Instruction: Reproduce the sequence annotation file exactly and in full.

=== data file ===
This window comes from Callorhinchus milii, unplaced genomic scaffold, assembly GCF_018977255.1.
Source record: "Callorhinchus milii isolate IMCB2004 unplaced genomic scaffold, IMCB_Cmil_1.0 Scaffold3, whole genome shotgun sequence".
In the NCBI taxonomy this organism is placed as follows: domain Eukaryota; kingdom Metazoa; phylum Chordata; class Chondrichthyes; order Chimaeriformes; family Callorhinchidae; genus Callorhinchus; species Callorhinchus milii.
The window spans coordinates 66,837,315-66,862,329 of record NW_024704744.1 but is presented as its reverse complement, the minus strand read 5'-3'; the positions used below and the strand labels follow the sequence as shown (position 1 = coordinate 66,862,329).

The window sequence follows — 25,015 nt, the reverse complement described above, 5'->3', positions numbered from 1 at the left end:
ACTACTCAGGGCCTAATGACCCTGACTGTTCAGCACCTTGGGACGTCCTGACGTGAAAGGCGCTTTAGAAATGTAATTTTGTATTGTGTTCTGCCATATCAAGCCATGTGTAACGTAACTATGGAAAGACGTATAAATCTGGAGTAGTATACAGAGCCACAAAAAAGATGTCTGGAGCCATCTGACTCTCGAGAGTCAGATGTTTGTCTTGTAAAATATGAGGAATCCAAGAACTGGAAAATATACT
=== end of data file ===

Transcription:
This window comes from Callorhinchus milii, unplaced genomic scaffold, assembly GCF_018977255.1.
Source record: "Callorhinchus milii isolate IMCB2004 unplaced genomic scaffold, IMCB_Cmil_1.0 Scaffold3, whole genome shotgun sequence".
In the NCBI taxonomy this organism is placed as follows: domain Eukaryota; kingdom Metazoa; phylum Chordata; class Chondrichthyes; order Chimaeriformes; family Callorhinchidae; genus Callorhinchus; species Callorhinchus milii.
The window spans coordinates 66,837,315-66,862,329 of record NW_024704744.1 but is presented as its reverse complement, the minus strand read 5'-3'; the positions used below and the strand labels follow the sequence as shown (position 1 = coordinate 66,862,329).

The window sequence follows — 25,015 nt, the reverse complement described above, 5'->3', positions numbered from 1 at the left end:
ACTACTCAGGGCCTAATGACCCTGACTGTTCAGCACCTTGGGACGTCCTGACGTGAAAGGCGCTTTAGAAATGTAATTTTGTATTGTGTTCTGCCATATCAAGCCATGTGTAACGTAACTATGGAAAGACGTATAAATCTGGAGTAGTATACAGAGCCACAAAAAAGATGTCTGGAGCCATCTGACTCTCGAGAGTCAGATGTTTGTCTTGTAAAATATGAGGAATCCAAGAACTGGAAAATATACT